Definition

S&P 500

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What is the S&P 500?

The S&P 500 is the market index including 500 largest publicly traded American companies. S&P stands for Standards and Poors. The index uses market capitalisation as the weights of the various companies, however, there are certain other criteria included in the index setting it apart from other indexes.

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The S&P 500 is regarded as one of the best indicators of trends in large cap US equities. The index reports the risks and returns associated with these 500 companies, which include some of the biggest players in the market.

The index is used as a benchmark of overall market performance. The companies included in the index range over various sectors and provide a good representation of the overall market trend.

How is the index calculated?

The index can be calculated by taking the price of each individual share times the number of shares that can be traded in the open market, which is known as float. The float-adjusted market cap is thus derived from this step.

The next step is taking the average of all these float-adjusted market caps. This can be done simply by adding the value of all the market caps derived for each company and dividing them by the S&P 500’s divisor. This divisor accounts for all changes in the different stocks listed in the index. These include stock splits as well as entry and exit of companies in the index.

Additionally, the total market cap held by all 500 companies listed in the ASX 500 index amounts to trillions of dollars. Thus, the divisor must also reduce this figure down to a more comprehensive and easy-to-work with figure.

What are the criteria that companies must fulfil before they can be a part of S&P 500 index?

The companies must fulfil the following criteria for them to be included in the index:

  • Market Capitalization: First and foremost, companies must have a market capitalization of at least USD 8.2 billion. Market capitalization refers to the total value of the company’s outstanding shares.
  • Geography: The companies must be based out of the United States. At least 50% of the company’s fixed assets as well as revenues should lie within the US.
  • Listed on US exchanges: The stock cannot be listed on pink sheets or traded over the counter (OTC). Only stocks listed publicly on New York Stock Exchange, Nasdaq, Investors Exchange, or BATS Global Markets are permissible to be a part of the index.

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  • Earnings: The total earnings for the previous 4 quarters should be positive for the company, in addition to having positive reported earnings over the most recent quarter.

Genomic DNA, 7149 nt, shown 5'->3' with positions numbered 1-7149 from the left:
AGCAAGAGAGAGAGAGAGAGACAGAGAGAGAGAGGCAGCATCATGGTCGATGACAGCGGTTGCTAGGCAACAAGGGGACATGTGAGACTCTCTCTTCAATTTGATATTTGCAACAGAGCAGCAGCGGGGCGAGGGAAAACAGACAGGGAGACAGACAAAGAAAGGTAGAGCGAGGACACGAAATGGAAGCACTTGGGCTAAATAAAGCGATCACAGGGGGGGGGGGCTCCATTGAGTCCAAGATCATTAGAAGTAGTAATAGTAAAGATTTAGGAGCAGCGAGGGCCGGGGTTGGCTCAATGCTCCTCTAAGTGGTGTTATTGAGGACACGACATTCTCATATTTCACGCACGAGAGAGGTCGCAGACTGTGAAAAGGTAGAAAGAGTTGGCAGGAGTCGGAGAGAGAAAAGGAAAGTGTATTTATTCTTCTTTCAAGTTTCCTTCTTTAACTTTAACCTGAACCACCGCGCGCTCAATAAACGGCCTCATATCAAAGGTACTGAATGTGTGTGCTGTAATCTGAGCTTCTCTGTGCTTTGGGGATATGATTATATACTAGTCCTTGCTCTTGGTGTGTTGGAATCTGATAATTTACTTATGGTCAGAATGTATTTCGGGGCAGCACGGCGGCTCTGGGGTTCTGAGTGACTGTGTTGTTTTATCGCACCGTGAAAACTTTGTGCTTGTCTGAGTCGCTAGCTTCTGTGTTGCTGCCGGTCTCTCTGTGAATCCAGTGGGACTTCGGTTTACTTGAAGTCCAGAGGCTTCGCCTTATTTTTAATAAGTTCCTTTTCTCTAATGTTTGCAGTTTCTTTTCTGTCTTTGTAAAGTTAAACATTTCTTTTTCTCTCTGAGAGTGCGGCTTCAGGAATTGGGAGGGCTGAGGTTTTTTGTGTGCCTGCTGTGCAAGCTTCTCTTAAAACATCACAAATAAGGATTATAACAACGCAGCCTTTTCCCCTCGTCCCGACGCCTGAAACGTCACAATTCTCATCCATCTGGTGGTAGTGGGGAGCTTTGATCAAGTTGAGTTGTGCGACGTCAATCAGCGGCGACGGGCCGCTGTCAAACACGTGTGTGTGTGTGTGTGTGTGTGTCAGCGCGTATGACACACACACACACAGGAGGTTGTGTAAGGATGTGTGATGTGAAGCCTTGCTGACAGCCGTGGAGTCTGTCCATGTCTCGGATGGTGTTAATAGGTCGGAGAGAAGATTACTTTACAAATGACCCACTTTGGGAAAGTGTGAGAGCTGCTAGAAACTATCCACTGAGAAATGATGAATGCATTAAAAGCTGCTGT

• Stock price: The stock price should be at least USD 1 per share. This means than micro cap stocks are left out of the index.

These criteria greatly reduce the number of companies that can be included in the index.

How did the Index come into picture?

The index first came into being in 1923, when it consisted of only 233 companies. The jump to 500 component firms came in 1957 when more companies were added to provide diversity to the index. At the time 425 companies belonged to the industrial sector alone, while 25 companies belonged to the railroads sector and 50 to utility sector.

However, with time, the sectoral composition of the index has seen various changes along with greater diversity. The index reflects the prevailing trends in the market. The current index primarily sees a dominance of technology-based stocks. These account for more than a quarter of the total companies in the index.

Which companies are currently a part of the index?

Following are the top 10 companies included in the index based on their weightage.

  • Apple Inc. (AAPL)
  • Microsoft Corp. (MSFT)
  • com (AMZN)
  • Facebook Inc. (FB)
  • Alphabet Inc. Class A Shares (GOOGL)
  • Alphabet Inc. Class C Shares (GOOG)
  • Tesla Inc. (TSLA)
  • Berkshire Hathaway Inc. (BRK.B)
  • JP Morgan Chase & Co. (JPM)
  • Johnson & Johnson (JNJ)

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One of the newest entrants into the index is Tesla which has quickly gained pace in the market. The company was added to the index on the 21st of December 2020 in place of Apartment Investment and Management Co. Despite being a newcomer, the company became the 5th largest stock in the entire index.

Why is the index important?

The index holds high importance as it consists of a broad range of stocks without many small companies. Most of these stocks are reputable and are widely owned by investors. This greatly puts the interests of investors into the index.

The top 500 companies make up for roughly 80% of the total value of stocks in the US stock market. This is one of the reasons why it is regarded as a strong benchmark for the stock market performance.

How can one invest in the index?

It is possible for investors to put their money in the index itself rather than in the companies included in the index. This is made possible by buying shares in an index that tracks the S&P 500.

Some of the more popular index funds tracking the index include: Vanguard 500 Index Investor Shares, Fidelity 500 Index, Schwab S&P 500 Index 500 Fund.

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Many investors prefer putting their money in a SPDR (Spider) fund. This is an exchange traded fund tracking the S&P 500. The ETF has low expense ratio and can be easily bought or sold in the open market.